How do birds sit safely on power lines?
We ask an expert to explain how birds manage to touch high-voltage lines
Posted by Chelsea Watt
I'll make a confession: I'm not a huge fan of birds. In fact, those who know me would tell you that I regularly cower when flocks of crows or seagulls decide to fly towards me.
However, I have a healthy respect for their abilities. Not only can they fly, they sit on power lines like it's no big deal. And as someone employed by an electrical utility, that strikes me as pretty impressive.
In our jobs at BC Hydro, we learn a great deal about the dangers of working near and with high-voltage electricity, and the important safety precautions that our crews need to take when working near these lines. So how is it that birds can perch and snooze on power lines without the heavy insulating gloves, special tools, or isolation orders that power line technicians require?
I needed an answer, so I went right to an expert.
UBC professor explains the science behind safety around power lines
I asked Professor William Dunford, an associate professor with the University of British Columbia's electrical and computer engineering faculty to explain how it works.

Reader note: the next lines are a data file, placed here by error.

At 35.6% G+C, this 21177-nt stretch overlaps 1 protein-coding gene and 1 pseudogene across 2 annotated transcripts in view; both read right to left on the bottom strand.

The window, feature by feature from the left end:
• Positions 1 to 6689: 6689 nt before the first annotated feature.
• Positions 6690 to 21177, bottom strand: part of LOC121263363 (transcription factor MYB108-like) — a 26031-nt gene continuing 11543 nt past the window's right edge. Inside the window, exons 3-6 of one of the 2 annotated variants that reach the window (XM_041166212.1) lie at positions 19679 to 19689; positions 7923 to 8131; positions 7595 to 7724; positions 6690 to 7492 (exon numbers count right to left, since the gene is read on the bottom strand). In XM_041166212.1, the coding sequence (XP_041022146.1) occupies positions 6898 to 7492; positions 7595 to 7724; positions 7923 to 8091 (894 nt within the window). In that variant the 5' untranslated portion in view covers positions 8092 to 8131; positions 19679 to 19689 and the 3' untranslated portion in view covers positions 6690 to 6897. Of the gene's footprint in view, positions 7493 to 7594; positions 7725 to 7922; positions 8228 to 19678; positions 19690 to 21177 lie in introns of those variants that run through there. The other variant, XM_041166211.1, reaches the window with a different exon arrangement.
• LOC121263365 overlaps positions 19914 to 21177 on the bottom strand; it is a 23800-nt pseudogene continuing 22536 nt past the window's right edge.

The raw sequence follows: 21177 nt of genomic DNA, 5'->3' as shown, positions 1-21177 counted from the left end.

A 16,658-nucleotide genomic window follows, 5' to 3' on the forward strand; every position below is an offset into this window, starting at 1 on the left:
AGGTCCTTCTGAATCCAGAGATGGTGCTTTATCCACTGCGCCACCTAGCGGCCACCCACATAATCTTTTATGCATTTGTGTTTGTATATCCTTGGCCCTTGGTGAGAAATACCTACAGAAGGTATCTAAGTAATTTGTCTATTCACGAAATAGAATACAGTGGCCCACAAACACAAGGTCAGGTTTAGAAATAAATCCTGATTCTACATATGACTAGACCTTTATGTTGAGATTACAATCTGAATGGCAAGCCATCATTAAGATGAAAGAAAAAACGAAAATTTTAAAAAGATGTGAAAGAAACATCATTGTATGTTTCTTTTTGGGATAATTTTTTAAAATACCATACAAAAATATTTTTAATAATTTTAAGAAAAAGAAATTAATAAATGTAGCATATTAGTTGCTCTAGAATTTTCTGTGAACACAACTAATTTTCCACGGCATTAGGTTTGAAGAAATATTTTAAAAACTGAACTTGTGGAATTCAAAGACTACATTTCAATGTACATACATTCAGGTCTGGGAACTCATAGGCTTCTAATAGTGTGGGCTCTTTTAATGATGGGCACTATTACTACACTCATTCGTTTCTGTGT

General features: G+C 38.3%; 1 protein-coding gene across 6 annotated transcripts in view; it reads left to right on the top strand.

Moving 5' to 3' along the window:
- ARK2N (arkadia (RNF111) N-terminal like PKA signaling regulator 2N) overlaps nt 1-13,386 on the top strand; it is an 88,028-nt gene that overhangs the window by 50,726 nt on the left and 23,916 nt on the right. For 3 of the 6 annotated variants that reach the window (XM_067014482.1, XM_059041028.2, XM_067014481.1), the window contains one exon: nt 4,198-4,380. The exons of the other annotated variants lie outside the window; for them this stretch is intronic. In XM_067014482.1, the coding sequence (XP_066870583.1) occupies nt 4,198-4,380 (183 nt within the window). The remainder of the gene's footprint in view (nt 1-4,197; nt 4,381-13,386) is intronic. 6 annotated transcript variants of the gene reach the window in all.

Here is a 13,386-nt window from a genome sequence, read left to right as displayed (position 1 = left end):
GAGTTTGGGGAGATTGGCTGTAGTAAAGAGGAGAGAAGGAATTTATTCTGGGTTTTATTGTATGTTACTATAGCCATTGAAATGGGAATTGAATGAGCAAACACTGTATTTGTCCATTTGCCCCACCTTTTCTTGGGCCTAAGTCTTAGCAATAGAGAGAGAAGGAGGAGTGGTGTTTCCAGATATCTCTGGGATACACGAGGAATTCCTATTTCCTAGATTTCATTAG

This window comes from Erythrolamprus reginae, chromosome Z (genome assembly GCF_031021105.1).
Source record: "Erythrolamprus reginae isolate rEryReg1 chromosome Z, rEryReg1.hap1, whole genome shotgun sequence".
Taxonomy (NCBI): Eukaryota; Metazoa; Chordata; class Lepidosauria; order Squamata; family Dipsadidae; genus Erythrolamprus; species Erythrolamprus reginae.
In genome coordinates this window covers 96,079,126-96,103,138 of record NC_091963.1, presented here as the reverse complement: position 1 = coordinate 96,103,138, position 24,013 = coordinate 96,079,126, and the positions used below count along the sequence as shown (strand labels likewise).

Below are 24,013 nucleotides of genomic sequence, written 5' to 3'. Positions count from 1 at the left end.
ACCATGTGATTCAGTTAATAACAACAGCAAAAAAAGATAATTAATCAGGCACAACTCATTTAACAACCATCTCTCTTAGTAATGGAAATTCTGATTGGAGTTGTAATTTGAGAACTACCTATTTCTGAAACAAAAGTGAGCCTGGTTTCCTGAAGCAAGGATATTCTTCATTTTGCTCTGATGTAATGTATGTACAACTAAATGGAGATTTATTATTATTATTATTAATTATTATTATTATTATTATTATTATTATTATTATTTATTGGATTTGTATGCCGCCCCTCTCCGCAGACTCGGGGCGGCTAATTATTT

In a nutshell, he explained that if we could fly (and were as light as a bird), we'd get away with it, too.
"The advantage that birds have is that they are already far from the ground when they land on the wire, so there is no path nearby for the circuit to be completed," says Dunford.
He explained that, if you start off standing on the ground, like humans usually are, then you either have to move yourself on to an insulator before you touch the wire, or touch the wire through an insulator, such as the rubber-handled tools and gloves that power line technicians use.
One side of the electrical supply is always connected to ground. This is done so that crews know that everything is safe when the switch is off, but it also means that when you are standing on the ground, you provide a possible path from a circuit which is being used.
Although sitting casually on power lines is generally limited to birds, anyone would be safe unless a circuit is completed to provide a current path.
"I heard stories of African birds with big beaks sitting on adjacent lines and making the mistake of letting their beaks touch," Dunford says of one unexpected way that circuits can be completed. That's the same reason you won't see birds straddling two different lines.
Chelsea Watt is a writer-editor with bchydro.com.